Voice of the customer (VOC) is the component of customer experience that focuses on customer needs, wants, expectations and preferences.
In most businesses, the quality of customer experience is a key differentiating factor against competitors. Therefore, deploying a VOC program is important for ensuring that customer input is requested and valued.
To determine the VOC, an organization analyzes indirect input -- data that reflects customer behaviors -- and direct input -- data that reflects what a customer says. Gathering indirect input includes a close examination of customer data that businesses gather through monetary transactions, market research, product usage data and web analytics. Gathering direct input includes social media monitoring for brand or product mentions, collecting both negative feedback and positive feedback from customers and conducting customer interviews.
Importance of voice of the customer
Customer feedback helps ensure that organizations deliver features that customers want and need. With subscription-based, digitally delivered product offerings, such as software as a service (SaaS), customer retention and the ability to upsell are important factors in revenue. Therefore, VOC-enabled customer success is crucial to organizations with a "pay-as-you-go" pricing model. Additionally, it is important to communicate organizational changes that are made as a result of VOC data to inform customers that businesses are acknowledging their opinions.
Voice of the customer data collection methods
There are multiple channels from which businesses can collect direct feedback from customers. These methods include:
- Organizing a customer advisory council that meets with existing customers to receive their feedback.
- Sending customers a request to complete surveys or product reviews. These include online surveys, phone surveys, SMS surveys and those sent by mail.
- Creating a mystery shopping program for customers to complete audits and provide feedback on brand services, products and location cleanliness.
- Calculating customer scores such as the net promoter score (NPS), customer health score (CHS) and customer effort score (CES).
- Using social media monitoring tools to monitor brand mentions on the web.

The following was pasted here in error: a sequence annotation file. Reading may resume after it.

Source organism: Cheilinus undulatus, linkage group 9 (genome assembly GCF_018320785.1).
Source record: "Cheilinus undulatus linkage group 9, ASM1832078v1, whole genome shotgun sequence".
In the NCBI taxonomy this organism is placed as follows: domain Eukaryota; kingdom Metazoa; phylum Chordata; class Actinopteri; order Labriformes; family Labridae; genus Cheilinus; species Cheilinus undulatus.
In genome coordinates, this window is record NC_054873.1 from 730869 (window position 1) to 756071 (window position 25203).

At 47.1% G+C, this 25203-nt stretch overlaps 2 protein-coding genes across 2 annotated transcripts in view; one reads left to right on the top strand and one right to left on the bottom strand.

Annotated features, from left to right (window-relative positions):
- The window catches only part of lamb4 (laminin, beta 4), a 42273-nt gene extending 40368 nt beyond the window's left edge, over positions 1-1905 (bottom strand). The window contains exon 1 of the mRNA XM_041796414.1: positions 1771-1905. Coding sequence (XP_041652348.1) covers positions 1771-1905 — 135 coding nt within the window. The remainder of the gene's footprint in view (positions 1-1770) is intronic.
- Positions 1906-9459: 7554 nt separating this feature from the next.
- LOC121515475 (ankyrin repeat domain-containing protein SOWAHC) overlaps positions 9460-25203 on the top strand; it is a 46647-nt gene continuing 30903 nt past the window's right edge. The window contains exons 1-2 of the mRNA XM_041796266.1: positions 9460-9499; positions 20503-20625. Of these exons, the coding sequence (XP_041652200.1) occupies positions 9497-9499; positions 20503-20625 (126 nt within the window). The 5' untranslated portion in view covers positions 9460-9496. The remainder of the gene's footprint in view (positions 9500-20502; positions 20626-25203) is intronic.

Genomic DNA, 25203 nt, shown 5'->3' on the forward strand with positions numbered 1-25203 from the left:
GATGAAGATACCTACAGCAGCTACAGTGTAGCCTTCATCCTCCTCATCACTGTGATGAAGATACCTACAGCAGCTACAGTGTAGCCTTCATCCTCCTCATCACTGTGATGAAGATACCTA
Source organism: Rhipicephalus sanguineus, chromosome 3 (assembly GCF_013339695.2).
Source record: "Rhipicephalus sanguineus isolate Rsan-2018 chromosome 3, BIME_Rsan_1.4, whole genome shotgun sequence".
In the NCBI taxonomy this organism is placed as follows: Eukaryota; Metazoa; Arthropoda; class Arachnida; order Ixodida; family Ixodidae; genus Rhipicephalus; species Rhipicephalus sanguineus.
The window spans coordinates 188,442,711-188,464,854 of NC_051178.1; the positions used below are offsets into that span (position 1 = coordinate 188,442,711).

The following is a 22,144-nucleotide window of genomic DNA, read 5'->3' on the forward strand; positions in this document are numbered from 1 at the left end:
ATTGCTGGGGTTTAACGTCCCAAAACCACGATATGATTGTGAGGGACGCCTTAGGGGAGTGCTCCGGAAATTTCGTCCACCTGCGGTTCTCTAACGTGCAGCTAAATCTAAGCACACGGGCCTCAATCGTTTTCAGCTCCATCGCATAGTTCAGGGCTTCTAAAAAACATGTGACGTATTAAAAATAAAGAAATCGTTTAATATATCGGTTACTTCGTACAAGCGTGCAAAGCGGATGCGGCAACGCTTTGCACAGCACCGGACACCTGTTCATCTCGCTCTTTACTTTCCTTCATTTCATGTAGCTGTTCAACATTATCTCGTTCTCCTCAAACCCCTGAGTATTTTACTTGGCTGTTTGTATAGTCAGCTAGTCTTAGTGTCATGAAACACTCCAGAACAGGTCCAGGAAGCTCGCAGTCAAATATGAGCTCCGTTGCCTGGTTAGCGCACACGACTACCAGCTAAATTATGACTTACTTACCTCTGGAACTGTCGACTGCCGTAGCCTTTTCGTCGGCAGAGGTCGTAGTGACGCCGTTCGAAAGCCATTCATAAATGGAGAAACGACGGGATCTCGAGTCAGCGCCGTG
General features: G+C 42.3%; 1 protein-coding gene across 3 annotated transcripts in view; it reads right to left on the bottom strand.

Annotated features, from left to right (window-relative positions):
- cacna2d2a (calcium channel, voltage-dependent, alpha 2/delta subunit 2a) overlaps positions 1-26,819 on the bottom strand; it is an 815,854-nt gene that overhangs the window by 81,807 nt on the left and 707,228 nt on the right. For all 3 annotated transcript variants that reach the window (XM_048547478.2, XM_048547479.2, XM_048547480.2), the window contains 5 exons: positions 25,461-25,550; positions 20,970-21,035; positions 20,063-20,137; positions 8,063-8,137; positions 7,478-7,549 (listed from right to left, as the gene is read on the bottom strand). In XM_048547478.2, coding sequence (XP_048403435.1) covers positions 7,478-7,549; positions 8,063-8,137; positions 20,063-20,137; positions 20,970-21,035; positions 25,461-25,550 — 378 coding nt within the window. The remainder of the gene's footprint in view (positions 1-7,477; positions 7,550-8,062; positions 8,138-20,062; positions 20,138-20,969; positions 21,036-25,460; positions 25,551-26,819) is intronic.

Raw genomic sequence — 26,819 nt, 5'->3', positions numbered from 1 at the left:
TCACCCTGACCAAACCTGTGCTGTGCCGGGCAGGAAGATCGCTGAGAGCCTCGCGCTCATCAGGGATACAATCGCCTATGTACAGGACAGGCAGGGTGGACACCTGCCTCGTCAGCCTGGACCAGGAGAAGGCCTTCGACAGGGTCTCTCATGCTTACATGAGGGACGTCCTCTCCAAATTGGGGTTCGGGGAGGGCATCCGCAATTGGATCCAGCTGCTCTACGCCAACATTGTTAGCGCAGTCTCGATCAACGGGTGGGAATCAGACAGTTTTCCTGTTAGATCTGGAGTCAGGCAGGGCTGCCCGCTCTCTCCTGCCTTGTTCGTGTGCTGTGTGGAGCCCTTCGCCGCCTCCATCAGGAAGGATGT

- Gathering live chat logs from customer support phone calls and text messages.
- Selecting topics and customers to create focus groups.
Building a voice of the customer program
Implementing VOC programs can increase customer loyalty and help companies to create a more valuable product offering. Businesses must include roles from across the company to provide input on what kind of feedback they seek from customers. Some of these roles include CIOs, chief customer officers, chief marketing officers, chief revenue officers and data analysts.
Once businesses establish a team and collect customer feedback, the next step is developing a strategy for using the data. Some best practices include:
- Analyze data to spot patterns and trends. Qualitative input may identify product bugs that that companies need to fix or customer service processes that they need to improve. Quantitative data may identify high or low use rates in some features, indicating their usefulness or success.
- Share information across the organization. This is an important step, as different information will benefit different areas of a business. It also communicates to employees how they are doing and what their customers expect.
- Act on customer insights from VOC data. Examples of actions include making improvements to customer support and launching new products and services.
- Measure success. Once businesses identify and address an issue, it's necessary to follow that change to gauge how customers respond and whether it has the intended outcome.
- Make revisions. Customer ratings programs are always evolving, and it's necessary to make changes along the way to ensure customer satisfaction. This could mean changing questions on surveys to gather new information or finding new ways to interact with customers.
Gathering customer feedback should not be a one-and-done process. This is an ongoing exercise that businesses should conduct throughout the entire customer journey.